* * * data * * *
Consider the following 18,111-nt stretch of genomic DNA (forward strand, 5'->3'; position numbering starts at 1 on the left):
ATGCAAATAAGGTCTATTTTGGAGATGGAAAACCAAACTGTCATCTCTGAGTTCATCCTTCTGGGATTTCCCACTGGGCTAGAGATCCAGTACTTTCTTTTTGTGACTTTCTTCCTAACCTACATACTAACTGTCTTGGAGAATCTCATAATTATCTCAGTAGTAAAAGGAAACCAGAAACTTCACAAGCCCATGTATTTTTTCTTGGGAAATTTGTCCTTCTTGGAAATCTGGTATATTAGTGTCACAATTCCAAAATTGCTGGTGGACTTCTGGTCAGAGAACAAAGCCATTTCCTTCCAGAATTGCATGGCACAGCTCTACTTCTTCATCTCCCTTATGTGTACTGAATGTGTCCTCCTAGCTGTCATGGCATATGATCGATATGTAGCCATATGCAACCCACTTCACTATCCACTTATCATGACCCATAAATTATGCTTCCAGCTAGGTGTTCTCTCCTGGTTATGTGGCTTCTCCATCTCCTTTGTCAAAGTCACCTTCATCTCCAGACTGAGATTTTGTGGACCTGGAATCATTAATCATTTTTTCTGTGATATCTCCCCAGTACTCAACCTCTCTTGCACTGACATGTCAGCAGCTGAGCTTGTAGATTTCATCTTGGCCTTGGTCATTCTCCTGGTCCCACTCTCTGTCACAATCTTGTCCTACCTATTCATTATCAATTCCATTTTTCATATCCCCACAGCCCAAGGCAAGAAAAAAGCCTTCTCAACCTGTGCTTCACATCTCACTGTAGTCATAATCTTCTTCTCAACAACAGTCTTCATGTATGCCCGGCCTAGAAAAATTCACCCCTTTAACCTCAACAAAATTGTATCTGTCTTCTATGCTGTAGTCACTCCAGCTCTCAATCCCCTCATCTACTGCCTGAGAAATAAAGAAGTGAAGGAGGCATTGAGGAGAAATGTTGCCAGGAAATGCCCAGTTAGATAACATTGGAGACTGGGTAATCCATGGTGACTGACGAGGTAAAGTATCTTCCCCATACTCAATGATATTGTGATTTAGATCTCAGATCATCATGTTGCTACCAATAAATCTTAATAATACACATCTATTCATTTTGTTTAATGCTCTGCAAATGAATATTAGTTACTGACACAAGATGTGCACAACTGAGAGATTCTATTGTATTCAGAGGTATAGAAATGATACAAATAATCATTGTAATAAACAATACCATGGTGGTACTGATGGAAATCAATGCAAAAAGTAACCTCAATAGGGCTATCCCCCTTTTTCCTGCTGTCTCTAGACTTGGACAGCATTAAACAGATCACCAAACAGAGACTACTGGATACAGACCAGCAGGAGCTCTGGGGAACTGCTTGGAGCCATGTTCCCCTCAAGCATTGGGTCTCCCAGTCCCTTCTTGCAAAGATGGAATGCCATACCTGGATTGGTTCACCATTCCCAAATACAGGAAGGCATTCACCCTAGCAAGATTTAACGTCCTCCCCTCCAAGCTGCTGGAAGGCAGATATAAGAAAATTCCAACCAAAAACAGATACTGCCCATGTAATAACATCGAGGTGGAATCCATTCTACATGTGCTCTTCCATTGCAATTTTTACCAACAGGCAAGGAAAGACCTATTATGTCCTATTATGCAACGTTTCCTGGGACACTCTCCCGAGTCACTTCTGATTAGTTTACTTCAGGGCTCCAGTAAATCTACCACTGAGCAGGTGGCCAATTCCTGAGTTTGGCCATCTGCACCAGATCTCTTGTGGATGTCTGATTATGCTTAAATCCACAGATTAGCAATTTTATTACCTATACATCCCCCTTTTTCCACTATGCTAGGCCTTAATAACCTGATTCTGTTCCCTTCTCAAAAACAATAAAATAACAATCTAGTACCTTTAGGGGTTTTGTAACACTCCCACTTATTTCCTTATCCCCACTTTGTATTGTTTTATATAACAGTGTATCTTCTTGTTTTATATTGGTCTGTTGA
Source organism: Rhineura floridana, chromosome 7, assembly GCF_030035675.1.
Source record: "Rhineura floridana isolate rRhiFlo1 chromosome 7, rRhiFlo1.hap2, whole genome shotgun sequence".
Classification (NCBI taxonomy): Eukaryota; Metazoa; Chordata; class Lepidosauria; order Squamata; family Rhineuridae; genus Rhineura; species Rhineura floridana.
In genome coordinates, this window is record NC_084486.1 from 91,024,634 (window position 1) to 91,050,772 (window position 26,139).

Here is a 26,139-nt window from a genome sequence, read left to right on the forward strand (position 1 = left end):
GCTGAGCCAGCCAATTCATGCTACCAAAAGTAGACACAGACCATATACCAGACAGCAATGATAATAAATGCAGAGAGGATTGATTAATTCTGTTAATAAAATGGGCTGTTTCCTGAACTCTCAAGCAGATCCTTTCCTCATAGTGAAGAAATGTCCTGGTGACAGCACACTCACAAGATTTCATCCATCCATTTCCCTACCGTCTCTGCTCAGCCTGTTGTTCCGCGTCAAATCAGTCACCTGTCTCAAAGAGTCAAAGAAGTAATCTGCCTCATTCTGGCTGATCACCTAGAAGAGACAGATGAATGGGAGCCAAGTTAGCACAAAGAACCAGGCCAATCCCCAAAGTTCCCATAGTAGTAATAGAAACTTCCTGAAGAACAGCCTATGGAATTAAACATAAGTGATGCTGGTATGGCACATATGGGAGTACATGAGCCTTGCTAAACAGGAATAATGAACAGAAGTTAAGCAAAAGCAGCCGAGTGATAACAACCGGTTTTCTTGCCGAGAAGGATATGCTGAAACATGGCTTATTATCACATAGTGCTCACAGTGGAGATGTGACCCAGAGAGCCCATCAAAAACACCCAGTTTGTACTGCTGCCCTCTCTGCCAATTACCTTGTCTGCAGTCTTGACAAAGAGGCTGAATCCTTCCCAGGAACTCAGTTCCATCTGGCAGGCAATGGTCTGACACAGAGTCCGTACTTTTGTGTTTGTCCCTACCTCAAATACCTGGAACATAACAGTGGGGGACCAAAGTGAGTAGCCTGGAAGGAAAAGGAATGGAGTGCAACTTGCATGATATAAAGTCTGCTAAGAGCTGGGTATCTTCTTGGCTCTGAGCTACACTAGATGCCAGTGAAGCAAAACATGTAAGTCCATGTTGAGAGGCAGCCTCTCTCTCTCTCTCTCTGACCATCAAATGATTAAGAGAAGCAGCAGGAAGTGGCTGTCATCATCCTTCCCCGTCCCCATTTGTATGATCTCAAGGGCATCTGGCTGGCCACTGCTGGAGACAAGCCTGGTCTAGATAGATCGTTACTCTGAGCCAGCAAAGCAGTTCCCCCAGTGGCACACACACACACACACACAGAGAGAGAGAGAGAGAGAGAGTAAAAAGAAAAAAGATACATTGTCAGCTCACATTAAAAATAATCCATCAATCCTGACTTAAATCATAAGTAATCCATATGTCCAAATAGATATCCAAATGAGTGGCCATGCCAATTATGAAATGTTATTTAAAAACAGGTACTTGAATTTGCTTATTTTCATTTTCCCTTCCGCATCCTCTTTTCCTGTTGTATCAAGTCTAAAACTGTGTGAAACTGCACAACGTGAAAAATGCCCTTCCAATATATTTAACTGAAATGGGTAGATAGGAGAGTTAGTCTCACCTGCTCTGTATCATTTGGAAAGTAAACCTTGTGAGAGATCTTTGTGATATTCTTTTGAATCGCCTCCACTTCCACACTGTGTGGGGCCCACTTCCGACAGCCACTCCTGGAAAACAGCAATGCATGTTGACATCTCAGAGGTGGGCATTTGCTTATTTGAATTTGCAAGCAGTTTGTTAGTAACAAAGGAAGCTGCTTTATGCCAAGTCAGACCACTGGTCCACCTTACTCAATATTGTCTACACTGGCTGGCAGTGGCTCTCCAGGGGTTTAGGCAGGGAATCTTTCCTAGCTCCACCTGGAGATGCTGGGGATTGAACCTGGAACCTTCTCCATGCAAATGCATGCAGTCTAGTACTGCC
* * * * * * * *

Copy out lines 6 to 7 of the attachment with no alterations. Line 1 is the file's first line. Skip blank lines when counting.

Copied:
In genome coordinates, this window is record NC_084486.1 from 91,024,634 (window position 1) to 91,050,772 (window position 26,139).

Here is a 26,139-nt window from a genome sequence, read left to right on the forward strand (position 1 = left end):